Last week, the South Carolina General Assembly experienced a flurry of activity as all the proposed legislation and budget bills had to be approved by both chambers by Friday, April 28, or be condemned to the dustbin of irrelevancy until the next session convenes in January 2007.
One bill that did not make the cut was a measure to ban smoking in restaurants, bars, and almost every kind of recreational facility in the state.
The bill had barely made it through the House Judiciary Committee when it showed up for its first reading before the entire House membership.
The first reading brought a vote in favor of the bill's passage, but one hour and four fewer yes votes later, it was effectively killed for the session and bounced back to the Judiciary Committee.
Rep. Todd Rutherford (D-Richland), sponsor of the bill, told The State, "It's basically dead, but if my friends were present, this could have passed."
The Eye would like to point out to The Toddster that real friends show up when needed, not when it's expedient — but then again, there are no friends in politics.
The vote (55-52) to kick the measure back to committee passed by what The Eye thought was a rather slim margin given that even since the federal tobacco lawsuit weakened the clout of tobacco interests, there's still a lot of clout to be reckoned with.
S.C. Rep James Battle (D-Marion) told his fellow House members, "This wasn't a 'smoking ban', but a bill to interfere with small business interests in the state."
In the interest of full disclosure, Battle's occupation on the official Statehouse members website is listed as "Merchant/Farmer" and Marion, S.C. is smack dab in the heart of Tobacco Country.
Do the math people!
Battle was also citing a study out of California that found there was no basis for claims that secondhand smoke caused health problems.
Since when has The Left Coast become a friend o' Tobacco, wondered The Eye.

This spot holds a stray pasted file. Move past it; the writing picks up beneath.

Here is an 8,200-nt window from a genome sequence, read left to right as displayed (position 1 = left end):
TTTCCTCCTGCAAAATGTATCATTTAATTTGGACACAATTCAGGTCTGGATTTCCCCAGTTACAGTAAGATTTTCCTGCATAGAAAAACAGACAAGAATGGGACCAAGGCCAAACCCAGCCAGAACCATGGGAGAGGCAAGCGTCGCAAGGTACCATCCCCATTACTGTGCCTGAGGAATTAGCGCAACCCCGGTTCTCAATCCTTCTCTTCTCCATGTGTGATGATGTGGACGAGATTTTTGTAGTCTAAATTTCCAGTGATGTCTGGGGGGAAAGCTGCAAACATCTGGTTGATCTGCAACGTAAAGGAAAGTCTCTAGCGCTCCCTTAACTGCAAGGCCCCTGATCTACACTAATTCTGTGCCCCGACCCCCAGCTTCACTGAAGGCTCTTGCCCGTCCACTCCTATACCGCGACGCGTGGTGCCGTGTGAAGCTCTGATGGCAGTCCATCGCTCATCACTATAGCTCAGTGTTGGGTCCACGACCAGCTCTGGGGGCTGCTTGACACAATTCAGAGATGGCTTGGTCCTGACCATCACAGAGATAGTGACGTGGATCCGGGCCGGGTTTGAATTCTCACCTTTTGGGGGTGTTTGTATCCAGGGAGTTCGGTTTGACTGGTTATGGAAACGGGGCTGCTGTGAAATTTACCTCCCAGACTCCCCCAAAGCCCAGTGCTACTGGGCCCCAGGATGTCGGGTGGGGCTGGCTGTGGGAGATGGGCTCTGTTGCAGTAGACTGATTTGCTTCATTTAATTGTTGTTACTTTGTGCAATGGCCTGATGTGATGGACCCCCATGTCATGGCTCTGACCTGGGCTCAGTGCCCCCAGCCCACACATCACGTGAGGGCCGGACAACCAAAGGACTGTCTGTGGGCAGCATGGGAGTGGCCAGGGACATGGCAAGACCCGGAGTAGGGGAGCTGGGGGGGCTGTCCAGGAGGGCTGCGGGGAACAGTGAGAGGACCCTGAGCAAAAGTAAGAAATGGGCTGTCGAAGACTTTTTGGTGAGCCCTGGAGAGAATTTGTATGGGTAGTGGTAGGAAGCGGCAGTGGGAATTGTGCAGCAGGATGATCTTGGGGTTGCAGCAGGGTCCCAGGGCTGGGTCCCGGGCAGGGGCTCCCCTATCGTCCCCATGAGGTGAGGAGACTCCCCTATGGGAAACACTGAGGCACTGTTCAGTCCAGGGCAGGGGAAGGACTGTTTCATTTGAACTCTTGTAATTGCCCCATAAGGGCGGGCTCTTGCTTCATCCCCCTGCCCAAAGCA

Battle did admit he was lucky this year as, "One of these days, it will pass."
Other legislators who opposed the bill had what The Eye thought was curious justification for their opposition.
S.C. Rep Nikki Haley (R-Lexington) said, "Don't you think small businesses have too many regulations now, where government comes in and tells us what to do?"
The Eye can just bet where she stands on all those "too many regulations" placed upon small businesses that happen to be abortion providers.
Then there was The Eye's new favorite lawmaker, S.C. Rep Robert Leach (R-Greenville), who, as a Christian, is of the opinion that government has no right to interfere with an individual's choice to smoke or not.
He commented, "I don't smoke because I'm a Christian ... but this is a big step today, and I want you to think about this before you vote."
The Eye wonders if Leach's Christian charity and belief that government has no place in individuals' personal choices extends to gay marriage.
Rep. Joe Neal (D-Richland) pointed out that personal behavior is legislated all the time in South Carolina and cited DUI and seatbelt laws as an example. "I don't see the difference here; this is to save lives."
Maybe, but try telling that to all those anti-motorcycle-helmet bikers of ABATE (A Brotherhood Against Totalitarian Enactments) camped out at the S.C. Statehouse all the time.
The Eye is of the attitude that if an individual chooses to use a legal product whose use can cause death, then it's just Darwin's theory of natural selection at work.
And by the way, natural selection applies to motorcycle helmets too.